There is strong evidence that victim support provided at the time of an incident to which the police are called, at court, and at other key times during the legal process is an important measure that can improve the ability of victims to navigate through the system. Victim support workers also can, and do, routinely navigate through the legal, social and health systems on behalf of victims.
In the Commissions’ view, one of the most practical methods of improving the interaction in practice of legal frameworks is through strengthening and supporting existing victim support services. This would be immediately beneficial and is proven to have significant impact on victims’ experiences. Although extra resourcing would be required, it is likely that this would ultimately be one of the most cost-effective measures for improving victim satisfaction and safety.
There is much to be said for the delivery of victim support at the time the police are called out to an incident. It is notable that a number of ‘fax-back protocols’ have been initiated in some areas. This may be a practice that should be encouraged by Australian state and territory governments.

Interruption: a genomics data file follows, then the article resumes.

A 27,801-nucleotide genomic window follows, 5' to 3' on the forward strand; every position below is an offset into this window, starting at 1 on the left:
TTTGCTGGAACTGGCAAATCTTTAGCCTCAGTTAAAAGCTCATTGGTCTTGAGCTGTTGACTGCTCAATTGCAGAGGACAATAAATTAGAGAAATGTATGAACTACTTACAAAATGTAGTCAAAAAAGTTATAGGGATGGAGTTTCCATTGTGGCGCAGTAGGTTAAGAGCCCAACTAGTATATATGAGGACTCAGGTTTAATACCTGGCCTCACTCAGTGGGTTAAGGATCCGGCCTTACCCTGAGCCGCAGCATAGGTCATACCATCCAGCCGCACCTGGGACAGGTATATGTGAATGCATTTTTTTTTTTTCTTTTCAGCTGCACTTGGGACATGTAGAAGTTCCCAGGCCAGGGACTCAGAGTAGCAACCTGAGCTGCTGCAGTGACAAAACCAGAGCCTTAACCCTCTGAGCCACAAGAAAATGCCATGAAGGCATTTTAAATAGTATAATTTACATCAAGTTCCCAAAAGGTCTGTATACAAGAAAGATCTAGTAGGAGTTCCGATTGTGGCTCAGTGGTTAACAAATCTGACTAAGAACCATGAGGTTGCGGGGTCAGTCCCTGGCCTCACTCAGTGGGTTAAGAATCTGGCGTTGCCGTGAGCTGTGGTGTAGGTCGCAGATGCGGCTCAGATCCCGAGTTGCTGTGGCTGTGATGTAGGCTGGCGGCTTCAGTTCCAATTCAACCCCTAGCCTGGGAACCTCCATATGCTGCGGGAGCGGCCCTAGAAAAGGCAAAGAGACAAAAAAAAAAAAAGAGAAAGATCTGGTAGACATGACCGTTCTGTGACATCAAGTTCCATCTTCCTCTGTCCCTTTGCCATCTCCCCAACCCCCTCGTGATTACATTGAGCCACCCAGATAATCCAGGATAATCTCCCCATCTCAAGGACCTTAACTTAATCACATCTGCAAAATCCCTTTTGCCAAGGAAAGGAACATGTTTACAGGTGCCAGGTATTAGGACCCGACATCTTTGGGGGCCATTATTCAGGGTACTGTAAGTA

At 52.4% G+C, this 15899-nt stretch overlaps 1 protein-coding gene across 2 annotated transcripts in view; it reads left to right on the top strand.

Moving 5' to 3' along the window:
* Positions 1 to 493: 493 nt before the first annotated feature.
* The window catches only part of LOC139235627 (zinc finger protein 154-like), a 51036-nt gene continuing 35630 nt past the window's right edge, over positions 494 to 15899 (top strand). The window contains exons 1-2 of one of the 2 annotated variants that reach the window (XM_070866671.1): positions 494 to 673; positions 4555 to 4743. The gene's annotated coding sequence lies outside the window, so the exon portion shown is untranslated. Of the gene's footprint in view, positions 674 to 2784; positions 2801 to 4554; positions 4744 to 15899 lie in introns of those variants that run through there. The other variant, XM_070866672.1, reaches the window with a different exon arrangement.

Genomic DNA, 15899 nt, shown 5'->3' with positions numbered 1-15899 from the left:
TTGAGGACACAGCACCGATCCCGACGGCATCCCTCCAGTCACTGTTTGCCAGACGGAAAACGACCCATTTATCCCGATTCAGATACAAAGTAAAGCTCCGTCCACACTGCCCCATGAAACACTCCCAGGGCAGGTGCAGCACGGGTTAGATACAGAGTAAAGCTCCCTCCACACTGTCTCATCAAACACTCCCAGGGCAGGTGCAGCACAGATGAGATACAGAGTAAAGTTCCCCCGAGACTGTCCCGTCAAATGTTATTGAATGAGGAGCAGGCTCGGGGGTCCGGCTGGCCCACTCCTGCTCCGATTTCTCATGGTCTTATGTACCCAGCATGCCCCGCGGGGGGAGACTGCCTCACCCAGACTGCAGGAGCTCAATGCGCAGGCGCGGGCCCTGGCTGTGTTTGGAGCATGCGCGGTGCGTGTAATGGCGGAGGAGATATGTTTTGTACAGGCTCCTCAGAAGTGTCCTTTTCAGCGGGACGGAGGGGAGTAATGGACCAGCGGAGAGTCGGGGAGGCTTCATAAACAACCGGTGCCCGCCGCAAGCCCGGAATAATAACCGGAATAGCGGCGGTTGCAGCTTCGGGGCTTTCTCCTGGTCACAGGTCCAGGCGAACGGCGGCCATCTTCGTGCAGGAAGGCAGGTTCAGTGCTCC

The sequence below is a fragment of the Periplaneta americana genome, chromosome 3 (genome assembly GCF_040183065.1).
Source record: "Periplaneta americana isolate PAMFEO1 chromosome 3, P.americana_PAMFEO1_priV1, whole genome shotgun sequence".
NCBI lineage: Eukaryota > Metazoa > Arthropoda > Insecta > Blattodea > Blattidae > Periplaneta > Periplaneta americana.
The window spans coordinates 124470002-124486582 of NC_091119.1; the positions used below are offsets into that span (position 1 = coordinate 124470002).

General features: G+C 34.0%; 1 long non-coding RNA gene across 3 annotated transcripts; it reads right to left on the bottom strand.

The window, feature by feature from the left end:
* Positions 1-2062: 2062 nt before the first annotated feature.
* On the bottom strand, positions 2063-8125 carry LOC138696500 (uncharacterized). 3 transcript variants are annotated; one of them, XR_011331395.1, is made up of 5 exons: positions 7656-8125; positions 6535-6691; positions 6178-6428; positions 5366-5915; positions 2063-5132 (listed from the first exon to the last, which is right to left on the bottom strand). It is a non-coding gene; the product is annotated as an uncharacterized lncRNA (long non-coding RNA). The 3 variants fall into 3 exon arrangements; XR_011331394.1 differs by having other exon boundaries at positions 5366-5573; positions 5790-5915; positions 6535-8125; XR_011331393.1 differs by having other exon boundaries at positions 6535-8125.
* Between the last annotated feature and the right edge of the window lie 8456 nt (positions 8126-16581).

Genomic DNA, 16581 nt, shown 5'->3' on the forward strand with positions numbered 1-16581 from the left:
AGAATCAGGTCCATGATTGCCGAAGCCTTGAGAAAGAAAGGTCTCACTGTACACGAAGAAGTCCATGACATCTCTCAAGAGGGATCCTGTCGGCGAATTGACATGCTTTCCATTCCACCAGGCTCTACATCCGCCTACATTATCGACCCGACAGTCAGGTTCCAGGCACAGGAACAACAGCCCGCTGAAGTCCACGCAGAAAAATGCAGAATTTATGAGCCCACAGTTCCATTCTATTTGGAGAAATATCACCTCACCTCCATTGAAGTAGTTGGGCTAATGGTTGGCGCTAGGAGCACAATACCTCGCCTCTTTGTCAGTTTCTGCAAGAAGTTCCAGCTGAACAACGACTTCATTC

Victim support is also crucial at court. The Commissions note that, while victim support workers are a feature of specialised courts, they need not be tied to such courts. Indeed, this is one element which the Commissions believe can be productively mainstreamed across courts. The NSW Domestic Violence Court Assistance Schemes are useful precedents, and the Family Law court support schemes in NSW, Victoria and South Australia should be extended nationally across the family court system.
Proposal 19–2 State and territory governments should, to the extent feasible, make victim support workers and lawyers available at family violence-related court proceedings, and ensure access to victim support workers at the time the police are called out to family violence incidents.
Proposal 19–3 The Australian Government should ensure that court support services for victims of family violence are available nationally in federal family courts.